“We’re always going to be here,” says Faisal Naseem, describing the steps he is taking to adapt his store to changing customer and legislative demands.

In the week before minimum unit pricing come into force in Scottish stores, Faisal is busy communicating the change to customers and developing his range. 

This includes a weekend-long sales event, promoted on Facebook, that has customers coming into his shop to find out more. “It’s a huge opportunity in several ways. We can communicate that we will have the same prices as multiples, it helps us de-list heavily affected lines and we can include premium spirits in the sale as well to show the full range of what we offer.”

He adds that customers are stocking up on affected lines because he has let customers know about the change. “As a lot of stores de-list Frosty Jacks, it is selling like gold dust for us.”

At the counter, customers are informed about other products in an engagement process that begins as soon as the customer enters the store. 

Faisal says: “Our great communication with our customers is the reason we are still here. With the competition from supermarkets, the service and range we offer is what keeps people coming back.”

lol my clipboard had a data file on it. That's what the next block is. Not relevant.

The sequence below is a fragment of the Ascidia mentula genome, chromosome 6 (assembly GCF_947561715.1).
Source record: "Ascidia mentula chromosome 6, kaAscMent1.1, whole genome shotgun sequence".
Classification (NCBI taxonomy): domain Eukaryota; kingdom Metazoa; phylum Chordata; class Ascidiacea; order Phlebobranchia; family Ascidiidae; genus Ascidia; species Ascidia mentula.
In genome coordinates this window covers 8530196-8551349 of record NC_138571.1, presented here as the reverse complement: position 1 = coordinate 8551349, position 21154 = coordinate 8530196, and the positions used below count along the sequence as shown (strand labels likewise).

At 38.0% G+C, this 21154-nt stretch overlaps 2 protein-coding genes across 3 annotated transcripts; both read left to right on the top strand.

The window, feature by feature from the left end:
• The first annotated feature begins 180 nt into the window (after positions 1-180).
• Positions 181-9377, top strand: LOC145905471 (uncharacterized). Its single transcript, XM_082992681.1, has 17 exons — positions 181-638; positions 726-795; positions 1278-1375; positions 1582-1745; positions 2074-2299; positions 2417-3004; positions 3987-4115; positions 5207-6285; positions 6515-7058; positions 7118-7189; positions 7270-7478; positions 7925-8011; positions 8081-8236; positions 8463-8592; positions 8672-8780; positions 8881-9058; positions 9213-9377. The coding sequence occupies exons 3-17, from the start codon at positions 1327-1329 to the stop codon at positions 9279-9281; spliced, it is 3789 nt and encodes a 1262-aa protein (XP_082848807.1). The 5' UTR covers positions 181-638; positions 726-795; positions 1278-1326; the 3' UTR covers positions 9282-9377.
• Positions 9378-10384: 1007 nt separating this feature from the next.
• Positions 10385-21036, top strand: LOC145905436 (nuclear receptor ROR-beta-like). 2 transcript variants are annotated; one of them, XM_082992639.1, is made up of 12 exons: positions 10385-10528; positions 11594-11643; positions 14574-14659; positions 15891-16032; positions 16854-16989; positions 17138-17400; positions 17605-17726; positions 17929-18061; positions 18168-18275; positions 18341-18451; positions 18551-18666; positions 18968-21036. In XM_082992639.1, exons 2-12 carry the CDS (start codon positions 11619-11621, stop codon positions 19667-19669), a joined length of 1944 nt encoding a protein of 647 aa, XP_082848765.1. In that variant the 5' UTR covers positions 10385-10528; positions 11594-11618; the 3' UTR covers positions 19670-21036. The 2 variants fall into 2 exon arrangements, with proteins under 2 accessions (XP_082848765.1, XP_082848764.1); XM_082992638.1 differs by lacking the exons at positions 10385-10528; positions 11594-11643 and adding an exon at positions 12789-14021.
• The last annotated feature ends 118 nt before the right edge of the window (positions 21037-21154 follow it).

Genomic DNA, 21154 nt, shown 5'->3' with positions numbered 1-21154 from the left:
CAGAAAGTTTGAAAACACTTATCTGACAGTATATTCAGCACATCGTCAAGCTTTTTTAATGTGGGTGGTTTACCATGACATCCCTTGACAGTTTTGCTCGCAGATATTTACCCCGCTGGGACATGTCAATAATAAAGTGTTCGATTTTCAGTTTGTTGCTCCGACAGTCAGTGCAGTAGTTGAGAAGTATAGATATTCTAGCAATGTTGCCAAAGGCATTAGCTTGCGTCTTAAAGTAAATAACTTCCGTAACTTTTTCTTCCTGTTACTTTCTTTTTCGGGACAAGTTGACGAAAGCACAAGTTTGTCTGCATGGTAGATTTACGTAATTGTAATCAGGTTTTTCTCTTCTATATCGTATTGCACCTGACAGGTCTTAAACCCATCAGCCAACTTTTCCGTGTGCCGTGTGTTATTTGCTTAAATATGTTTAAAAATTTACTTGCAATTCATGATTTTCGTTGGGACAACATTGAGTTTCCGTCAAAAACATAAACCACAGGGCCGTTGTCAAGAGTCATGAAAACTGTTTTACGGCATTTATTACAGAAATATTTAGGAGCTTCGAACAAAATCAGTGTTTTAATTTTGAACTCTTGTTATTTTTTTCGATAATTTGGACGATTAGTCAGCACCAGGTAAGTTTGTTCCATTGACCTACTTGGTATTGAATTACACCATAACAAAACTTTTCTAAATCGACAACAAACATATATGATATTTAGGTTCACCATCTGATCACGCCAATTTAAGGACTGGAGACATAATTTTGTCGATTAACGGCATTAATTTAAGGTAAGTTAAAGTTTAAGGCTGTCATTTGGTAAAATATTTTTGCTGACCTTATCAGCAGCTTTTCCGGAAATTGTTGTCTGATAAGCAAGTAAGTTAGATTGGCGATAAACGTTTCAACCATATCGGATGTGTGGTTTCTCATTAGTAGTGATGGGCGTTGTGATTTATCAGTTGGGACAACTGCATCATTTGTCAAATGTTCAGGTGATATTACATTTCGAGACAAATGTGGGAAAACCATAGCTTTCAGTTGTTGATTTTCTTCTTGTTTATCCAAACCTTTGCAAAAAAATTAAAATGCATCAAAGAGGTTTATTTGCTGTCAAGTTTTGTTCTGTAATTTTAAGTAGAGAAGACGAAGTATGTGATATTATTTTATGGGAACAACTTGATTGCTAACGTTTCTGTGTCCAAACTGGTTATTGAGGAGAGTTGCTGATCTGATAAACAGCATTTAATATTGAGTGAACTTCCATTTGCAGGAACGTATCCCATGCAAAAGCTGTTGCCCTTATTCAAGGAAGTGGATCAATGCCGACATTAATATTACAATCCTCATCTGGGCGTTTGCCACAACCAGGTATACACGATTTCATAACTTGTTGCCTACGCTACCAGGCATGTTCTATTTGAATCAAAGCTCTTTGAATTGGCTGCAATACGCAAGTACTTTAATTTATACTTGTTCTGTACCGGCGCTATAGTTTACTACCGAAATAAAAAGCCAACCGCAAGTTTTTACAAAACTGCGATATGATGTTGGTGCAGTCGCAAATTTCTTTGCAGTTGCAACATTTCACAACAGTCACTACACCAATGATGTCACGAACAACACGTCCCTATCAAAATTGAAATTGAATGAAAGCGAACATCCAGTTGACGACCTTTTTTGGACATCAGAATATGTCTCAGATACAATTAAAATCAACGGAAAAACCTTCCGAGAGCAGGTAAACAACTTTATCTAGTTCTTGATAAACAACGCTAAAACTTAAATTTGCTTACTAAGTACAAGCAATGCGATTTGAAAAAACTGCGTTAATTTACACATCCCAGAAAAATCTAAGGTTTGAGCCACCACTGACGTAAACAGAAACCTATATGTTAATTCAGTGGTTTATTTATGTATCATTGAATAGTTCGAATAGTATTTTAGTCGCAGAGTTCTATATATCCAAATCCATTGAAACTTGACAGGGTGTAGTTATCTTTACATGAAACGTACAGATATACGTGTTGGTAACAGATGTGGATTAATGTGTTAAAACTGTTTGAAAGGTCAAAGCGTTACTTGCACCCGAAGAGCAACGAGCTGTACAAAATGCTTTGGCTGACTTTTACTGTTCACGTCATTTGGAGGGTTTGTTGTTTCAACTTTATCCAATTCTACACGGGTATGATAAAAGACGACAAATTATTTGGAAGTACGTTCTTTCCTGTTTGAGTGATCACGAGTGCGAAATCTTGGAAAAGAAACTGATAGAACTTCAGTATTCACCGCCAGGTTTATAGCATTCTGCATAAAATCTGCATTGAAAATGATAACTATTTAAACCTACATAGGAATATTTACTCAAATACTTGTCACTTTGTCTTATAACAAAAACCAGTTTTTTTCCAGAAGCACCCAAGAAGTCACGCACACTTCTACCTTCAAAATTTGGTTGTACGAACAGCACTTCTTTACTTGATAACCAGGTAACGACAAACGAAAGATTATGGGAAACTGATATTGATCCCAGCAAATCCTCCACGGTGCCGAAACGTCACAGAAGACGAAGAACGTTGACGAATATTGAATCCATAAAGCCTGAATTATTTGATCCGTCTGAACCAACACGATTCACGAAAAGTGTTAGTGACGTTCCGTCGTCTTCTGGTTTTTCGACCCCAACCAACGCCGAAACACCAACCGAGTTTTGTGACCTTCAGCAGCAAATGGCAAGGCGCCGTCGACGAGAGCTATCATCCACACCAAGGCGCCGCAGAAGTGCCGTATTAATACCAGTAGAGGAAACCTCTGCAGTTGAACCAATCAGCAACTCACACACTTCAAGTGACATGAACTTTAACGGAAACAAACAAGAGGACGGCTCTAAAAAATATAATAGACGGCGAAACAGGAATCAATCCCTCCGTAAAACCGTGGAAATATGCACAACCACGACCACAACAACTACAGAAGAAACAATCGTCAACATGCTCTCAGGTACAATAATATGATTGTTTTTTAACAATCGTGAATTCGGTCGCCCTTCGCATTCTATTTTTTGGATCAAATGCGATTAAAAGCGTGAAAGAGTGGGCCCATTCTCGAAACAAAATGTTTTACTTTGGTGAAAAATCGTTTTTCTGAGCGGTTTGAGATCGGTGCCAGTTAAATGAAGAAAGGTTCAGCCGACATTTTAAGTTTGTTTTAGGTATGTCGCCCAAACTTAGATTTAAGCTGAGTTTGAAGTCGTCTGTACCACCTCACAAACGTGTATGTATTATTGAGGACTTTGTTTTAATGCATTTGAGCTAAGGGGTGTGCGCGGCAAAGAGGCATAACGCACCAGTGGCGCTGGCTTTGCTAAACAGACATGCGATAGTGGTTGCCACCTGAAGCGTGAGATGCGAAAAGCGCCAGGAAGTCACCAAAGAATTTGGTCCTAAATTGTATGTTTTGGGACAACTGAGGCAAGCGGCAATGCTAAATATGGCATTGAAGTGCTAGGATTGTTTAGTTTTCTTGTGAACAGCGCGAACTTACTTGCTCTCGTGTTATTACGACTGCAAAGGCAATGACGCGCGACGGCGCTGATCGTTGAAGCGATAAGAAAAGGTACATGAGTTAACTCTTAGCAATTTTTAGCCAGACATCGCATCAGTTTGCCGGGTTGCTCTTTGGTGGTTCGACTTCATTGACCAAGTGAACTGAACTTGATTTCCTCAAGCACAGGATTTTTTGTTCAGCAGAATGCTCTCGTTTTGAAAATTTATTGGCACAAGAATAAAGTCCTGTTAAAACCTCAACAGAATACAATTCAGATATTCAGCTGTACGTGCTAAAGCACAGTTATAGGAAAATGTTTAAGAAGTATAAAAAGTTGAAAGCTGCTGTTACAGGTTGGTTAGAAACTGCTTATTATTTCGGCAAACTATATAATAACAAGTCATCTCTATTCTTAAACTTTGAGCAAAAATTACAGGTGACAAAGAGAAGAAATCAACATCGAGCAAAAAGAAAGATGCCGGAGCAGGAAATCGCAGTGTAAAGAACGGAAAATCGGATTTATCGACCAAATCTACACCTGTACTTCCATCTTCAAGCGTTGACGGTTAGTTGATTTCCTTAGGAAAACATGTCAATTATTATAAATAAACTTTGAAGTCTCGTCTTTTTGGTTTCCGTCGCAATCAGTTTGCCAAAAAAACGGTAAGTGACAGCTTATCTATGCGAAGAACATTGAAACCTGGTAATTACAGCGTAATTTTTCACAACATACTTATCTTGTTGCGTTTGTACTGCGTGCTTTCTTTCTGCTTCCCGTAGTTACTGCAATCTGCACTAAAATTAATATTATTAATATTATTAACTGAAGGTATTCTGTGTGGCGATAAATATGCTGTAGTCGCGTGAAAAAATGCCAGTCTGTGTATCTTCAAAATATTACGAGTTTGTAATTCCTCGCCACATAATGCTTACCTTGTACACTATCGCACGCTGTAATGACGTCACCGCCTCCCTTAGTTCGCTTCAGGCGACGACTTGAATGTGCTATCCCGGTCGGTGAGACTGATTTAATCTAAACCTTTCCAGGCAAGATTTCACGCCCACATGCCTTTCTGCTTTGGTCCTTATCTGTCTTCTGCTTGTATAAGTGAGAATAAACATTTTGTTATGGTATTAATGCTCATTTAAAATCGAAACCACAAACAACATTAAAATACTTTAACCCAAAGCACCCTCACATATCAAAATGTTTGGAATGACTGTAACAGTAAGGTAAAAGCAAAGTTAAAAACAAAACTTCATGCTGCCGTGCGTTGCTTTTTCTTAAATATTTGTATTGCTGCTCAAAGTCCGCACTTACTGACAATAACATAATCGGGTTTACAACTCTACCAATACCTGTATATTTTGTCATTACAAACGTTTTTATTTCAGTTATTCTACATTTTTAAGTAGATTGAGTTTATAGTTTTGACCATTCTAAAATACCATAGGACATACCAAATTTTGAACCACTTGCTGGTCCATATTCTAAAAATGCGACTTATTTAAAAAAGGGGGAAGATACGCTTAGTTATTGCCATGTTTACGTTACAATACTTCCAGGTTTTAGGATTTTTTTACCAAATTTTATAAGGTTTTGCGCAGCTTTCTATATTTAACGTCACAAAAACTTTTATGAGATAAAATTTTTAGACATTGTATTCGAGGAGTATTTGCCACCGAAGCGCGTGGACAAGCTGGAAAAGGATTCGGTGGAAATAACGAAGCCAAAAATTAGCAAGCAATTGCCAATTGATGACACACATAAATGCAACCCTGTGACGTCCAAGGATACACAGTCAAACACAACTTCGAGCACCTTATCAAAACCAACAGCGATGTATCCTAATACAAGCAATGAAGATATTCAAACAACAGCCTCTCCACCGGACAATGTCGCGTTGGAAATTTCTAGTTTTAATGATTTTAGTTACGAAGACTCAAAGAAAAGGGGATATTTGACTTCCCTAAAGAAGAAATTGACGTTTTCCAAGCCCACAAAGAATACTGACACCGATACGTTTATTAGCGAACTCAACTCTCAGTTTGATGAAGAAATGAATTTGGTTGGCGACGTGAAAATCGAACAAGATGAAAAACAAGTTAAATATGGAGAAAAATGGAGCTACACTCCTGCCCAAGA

He is able to maintain this by incentivising his staff.  “We keep staff motivated with targets for upselling and rewards for great performance,” he explains.

As well as people skills, the store also focuses on tech to grow revenue and challenge the overall decline in alcohol sales. This includes using the Snappy Shopper app, which Faisal describes as “the best thing that has happened in the last couple of years.” 

The app lets customers order online from local shops and have it delivered in less than an hour.

“It has boosted sales by £1,500 to £2,000 a week. I’m delivering to houses that have a convenience store across the road from them. The drivers tell me sometimes they pass nine stores on the way to a drop off, so it is reaching a customer that you would never have had otherwise,” he says.

The other successful tech service implemented in store is a loyalty scheme which works in partnership with the Retail Data Partnership. He has approximately 30-35 customers signed up, who are visiting more frequently and spending more. It also allows Faisal to send text promotions to them, and to retain sales that would otherwise end up in the pockets of a nearby rival. 

He explains: “When Tesco are cheaper on a customer’s favourite alcohol line, the customer is still spending with us for those points.”

For Faisal’s Arbroath Party Time and his other three outlets, the World Cup is the big opportunity for 2018. 

“Football is the international language of the world. It doesn’t matter that Scotland aren’t in it, it’s a huge opportunity because every household has someone who is into it and brings others on-board and into stores,” he says.